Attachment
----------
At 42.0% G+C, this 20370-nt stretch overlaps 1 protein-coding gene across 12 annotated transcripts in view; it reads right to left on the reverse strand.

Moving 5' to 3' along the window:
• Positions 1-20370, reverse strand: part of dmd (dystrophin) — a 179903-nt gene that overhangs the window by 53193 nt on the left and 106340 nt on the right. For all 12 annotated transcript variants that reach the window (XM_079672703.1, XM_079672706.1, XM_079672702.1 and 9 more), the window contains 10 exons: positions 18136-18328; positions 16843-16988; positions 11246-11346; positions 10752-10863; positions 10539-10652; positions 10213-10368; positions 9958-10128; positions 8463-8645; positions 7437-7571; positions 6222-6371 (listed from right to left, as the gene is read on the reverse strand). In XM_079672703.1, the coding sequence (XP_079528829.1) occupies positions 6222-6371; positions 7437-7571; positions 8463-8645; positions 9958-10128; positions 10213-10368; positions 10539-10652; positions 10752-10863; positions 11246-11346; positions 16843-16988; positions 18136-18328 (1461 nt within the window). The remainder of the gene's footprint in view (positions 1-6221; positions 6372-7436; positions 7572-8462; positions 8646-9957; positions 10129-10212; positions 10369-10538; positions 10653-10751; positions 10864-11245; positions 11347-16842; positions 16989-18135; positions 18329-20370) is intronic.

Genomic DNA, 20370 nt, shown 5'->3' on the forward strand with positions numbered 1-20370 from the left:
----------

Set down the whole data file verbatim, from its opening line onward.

At 42.0% G+C, this 20370-nt stretch overlaps 1 protein-coding gene across 12 annotated transcripts in view; it reads right to left on the reverse strand.

Moving 5' to 3' along the window:
• Positions 1-20370, reverse strand: part of dmd (dystrophin) — a 179903-nt gene that overhangs the window by 53193 nt on the left and 106340 nt on the right. For all 12 annotated transcript variants that reach the window (XM_079672703.1, XM_079672706.1, XM_079672702.1 and 9 more), the window contains 10 exons: positions 18136-18328; positions 16843-16988; positions 11246-11346; positions 10752-10863; positions 10539-10652; positions 10213-10368; positions 9958-10128; positions 8463-8645; positions 7437-7571; positions 6222-6371 (listed from right to left, as the gene is read on the reverse strand). In XM_079672703.1, the coding sequence (XP_079528829.1) occupies positions 6222-6371; positions 7437-7571; positions 8463-8645; positions 9958-10128; positions 10213-10368; positions 10539-10652; positions 10752-10863; positions 11246-11346; positions 16843-16988; positions 18136-18328 (1461 nt within the window). The remainder of the gene's footprint in view (positions 1-6221; positions 6372-7436; positions 7572-8462; positions 8646-9957; positions 10129-10212; positions 10369-10538; positions 10653-10751; positions 10864-11245; positions 11347-16842; positions 16989-18135; positions 18329-20370) is intronic.

Genomic DNA, 20370 nt, shown 5'->3' on the forward strand with positions numbered 1-20370 from the left: